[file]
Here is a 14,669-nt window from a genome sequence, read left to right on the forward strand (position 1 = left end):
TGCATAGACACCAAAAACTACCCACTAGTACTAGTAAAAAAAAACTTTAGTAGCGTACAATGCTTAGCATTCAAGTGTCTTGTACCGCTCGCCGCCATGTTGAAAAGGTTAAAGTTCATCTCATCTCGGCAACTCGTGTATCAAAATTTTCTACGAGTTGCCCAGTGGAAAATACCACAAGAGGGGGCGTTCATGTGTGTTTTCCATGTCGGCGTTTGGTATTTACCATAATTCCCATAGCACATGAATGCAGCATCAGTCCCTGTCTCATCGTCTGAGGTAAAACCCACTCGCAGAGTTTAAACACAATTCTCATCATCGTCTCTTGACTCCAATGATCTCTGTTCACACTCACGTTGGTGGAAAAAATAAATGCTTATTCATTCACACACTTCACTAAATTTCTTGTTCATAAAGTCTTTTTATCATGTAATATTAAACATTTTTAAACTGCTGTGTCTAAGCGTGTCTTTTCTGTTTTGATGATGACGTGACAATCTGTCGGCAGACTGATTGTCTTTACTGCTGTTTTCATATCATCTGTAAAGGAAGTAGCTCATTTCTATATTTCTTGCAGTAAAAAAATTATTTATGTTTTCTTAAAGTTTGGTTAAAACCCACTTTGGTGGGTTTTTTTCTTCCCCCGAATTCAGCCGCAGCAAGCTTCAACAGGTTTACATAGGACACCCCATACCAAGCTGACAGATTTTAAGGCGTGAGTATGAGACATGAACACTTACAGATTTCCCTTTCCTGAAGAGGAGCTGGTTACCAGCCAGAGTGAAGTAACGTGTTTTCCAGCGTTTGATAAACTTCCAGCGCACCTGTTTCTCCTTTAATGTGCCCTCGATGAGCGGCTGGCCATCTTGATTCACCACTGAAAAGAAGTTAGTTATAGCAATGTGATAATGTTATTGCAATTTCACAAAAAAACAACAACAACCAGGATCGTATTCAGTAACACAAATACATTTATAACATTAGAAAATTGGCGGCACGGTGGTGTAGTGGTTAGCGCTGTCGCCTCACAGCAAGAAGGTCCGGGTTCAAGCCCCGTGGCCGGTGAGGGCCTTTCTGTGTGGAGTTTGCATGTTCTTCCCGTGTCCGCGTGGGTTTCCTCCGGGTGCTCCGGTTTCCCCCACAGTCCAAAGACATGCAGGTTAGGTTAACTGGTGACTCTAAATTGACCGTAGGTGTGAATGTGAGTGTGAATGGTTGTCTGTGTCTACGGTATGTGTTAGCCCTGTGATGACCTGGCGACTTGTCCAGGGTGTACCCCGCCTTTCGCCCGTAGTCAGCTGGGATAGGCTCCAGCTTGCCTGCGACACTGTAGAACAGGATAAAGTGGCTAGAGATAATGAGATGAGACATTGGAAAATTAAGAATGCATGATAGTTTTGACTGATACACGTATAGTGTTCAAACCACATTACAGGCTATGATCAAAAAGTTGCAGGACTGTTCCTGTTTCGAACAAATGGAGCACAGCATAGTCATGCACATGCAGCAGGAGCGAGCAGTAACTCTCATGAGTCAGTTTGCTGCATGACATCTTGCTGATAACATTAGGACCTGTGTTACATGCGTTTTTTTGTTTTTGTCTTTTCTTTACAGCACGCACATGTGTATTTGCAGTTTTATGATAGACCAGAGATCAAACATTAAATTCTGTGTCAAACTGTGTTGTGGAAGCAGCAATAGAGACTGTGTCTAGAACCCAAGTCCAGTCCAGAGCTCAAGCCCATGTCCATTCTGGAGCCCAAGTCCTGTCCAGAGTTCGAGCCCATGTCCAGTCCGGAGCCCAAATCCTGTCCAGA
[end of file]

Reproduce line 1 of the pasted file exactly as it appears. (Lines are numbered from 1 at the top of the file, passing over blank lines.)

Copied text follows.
Here is a 14,669-nt window from a genome sequence, read left to right on the forward strand (position 1 = left end):